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  • Newhaven Group

SME Lease Code of Conduct Brief

MANDATORY CODE OF CONDUCT SME COMMERCIAL LEASING PRINCIPLES DURING COVID-19 Who does this apply to? This Code applies to all commercial tenants that are suffering financial stress or hardship as a result of the COVID-19 pandemic. Hardship is as defined by SME eligibility for the Commonwealth Government’s JobKeeper programme: meaning a business or sole trader with an annual turnover of up to $50 million and whose turnover has been reduced by 30% compared to the same trading month in 2019. IF I AM A TENANT

  • Tenants must remain committed to the terms of their lease and can only change what is negotiated with the landlord. Tenants who do not comply with the substantive parts of their lease will not receive protection under the code.

  • Where a tenant has had a reduction in income from the same month in 2019 of 30% or more, then that reduction will be applied to their rent payable under the lease. For example, a business that has a reduced income of 30% is eligible for a 30% rent decrease and so on all the way up to businesses that suffered a 100% reduction in income.

  • The new rent payable after a decrease is to be paid to the landlord.

  • The rent that is reduced or discounted must be treated in two ways: as a waiver of rent and as a deferral of rent.

  • Waivers must make up at least 50% of the rental reduction. It must make up more in special cases where needed to ensure the tenant can still make rent payments.

  • Deferrals of rent (the other 50% of the reduction or more) must be spread out over the balance of the lease term or for two year; whichever is the greater, unless otherwise agreed by the parties.

  • If negotiated arrangements mean there is a future repayment of money then this should occur over an extended period in order to avoid placing an undue financial burden on the tenant. No repayment should commence until the earlier of the COVID-19 pandemic ending (as defined by the Australian Government) or the existing lease expiring, and taking into account a reasonable recovery period.

  • The tenant should be provided with an opportunity to extend its lease for an equivalent period of the rent waiver and/or deferral period.


  • Landlords must not terminate leases due to non-payment of rent during the COVID-19 pandemic period (or reasonable subsequent recovery period).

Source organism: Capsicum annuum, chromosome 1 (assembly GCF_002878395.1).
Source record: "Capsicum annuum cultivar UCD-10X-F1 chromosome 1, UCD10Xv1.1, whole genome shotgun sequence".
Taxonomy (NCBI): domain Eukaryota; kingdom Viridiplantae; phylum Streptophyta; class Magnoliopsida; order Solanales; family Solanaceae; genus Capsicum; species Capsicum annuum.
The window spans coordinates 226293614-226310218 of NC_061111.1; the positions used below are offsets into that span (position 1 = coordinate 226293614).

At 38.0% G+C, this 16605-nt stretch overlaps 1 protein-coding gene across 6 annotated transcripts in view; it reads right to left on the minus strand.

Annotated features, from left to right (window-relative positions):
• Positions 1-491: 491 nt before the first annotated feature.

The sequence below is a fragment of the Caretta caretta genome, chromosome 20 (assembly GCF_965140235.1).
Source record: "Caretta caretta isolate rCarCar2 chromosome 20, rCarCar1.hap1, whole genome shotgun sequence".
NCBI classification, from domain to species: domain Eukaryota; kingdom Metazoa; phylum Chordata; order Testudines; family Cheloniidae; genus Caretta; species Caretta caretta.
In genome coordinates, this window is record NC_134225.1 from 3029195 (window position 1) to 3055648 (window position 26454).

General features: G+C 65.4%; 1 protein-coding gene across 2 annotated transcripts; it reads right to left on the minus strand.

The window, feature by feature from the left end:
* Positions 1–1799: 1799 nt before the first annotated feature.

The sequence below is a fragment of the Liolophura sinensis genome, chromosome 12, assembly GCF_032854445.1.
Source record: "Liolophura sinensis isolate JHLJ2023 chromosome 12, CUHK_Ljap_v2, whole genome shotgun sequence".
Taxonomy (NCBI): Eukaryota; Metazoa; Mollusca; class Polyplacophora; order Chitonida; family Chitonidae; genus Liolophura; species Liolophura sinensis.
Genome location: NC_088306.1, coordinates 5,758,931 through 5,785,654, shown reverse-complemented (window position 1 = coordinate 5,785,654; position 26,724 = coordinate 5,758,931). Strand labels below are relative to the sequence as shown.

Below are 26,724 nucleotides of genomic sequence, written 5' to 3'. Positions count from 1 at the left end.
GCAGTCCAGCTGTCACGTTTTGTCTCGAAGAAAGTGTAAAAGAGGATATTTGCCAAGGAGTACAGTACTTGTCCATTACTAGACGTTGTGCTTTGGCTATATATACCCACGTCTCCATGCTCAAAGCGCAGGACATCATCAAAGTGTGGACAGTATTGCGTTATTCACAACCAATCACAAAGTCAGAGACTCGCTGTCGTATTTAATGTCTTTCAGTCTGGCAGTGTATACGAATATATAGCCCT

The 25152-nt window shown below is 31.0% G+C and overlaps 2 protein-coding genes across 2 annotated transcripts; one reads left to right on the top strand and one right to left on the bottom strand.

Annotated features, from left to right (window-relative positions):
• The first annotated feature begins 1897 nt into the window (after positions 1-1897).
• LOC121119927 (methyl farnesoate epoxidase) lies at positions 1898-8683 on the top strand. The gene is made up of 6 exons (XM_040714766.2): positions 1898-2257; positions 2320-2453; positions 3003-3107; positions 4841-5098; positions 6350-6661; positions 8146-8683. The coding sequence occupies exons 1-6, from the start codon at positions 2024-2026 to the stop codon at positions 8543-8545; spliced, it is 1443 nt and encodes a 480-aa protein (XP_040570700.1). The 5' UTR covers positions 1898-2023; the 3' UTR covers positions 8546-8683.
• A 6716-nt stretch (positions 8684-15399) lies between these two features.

• Landlords must offer tenants reductions in rent payable in line with the percentage reduction in a tenant’s income and in the form of waivers and deferrals.

  • Must pass on to tenants any reduction in statutory charges (e.g. land tax, council rates) or insurance in proportion applicable under the lease.

  • A landlord should seek to share any benefit it receives due to deferral of loan payments from their bank/lender with the tenant in a proportionate manner.

  • Landlords should, where appropriate, seek to waive recovery of any other expense (or outgoing payable) by a tenant, under lease terms, during the period the tenant is not able to trade. Landlords reserve the right to reduce services as required in such circumstances.

  • Landlords cannot charge fees, interest or other charges should be applied with respect to rent waived and no fees, charges nor punitive interest may be charged on deferrals.

  • Landlords must not draw on a tenant’s security for the non-payment of rent (be this a cash bond, bank guarantee or personal guarantee) during the period of the COVID-19 pandemic and/or a reasonable recovery period.

  • Landlords agree to a freeze on rent increases (except for retail leases based on turnover rent) for the duration of the COVID-19 pandemic and a reasonable recovery period

  • Landlords may not apply any prohibition on levy any penalties if tenants reduce opening hours or cease to trade due to the COVID-19 pandemic.

EXAMPLE SCENARIO Joe’s Barber Shop pays rent of $5,000 per month. The shop earned income in April 2019 of $20,000. In April 2020 it will only have income of $10,000; a 50% reduction in income because of COVD-19. Because his reduction in income is more than 30%, Joe applies for the JobKeeper program to help pay staff. Joe then speaks with his landlord. The landlord is shown that Joes’ income is 50% lower than the year before and agrees to reduce the rent by 50% to $2,500 a month. Of the $2,500 reduced the landlord will waive $1,250 (50%) – meaning it never has to be paid. The landlord then defers the other $1,250 (50%) – meaning it will remain owing to the landlord but will not generate an interest charge and will only be payable once the Covid-19 crisis is over. Once the deferred rent amounts are due for payment, Joe does not have to pay it all back at once, he has a minimum of two years to make the payments of deferred rent*. If the reduced rent agreement lasts for six months, then afterwards Joe will have:

  1. Had $7,500 in rent waived ($1,250 x six months)

  2. Deferred $7,500 that is now payable

  3. The deferred amount broken down to monthly payments over two years = $312.50 per month ($7,500 / 24 months)

  4. Joe’s rent after the crisis is over is now $5,312.50 (his original $5,000 plus the deferred rent monthly payment)

*if Joe had more than two years left on his lease then the deferred rent would be broken down into payments in accordance with the term. So, a five-year term would be 60 months, three years 36 months etc. this would reduce the monthly payment payable by Joe on top of his regular rent once the crisis is over and he is trading at normal levels again.

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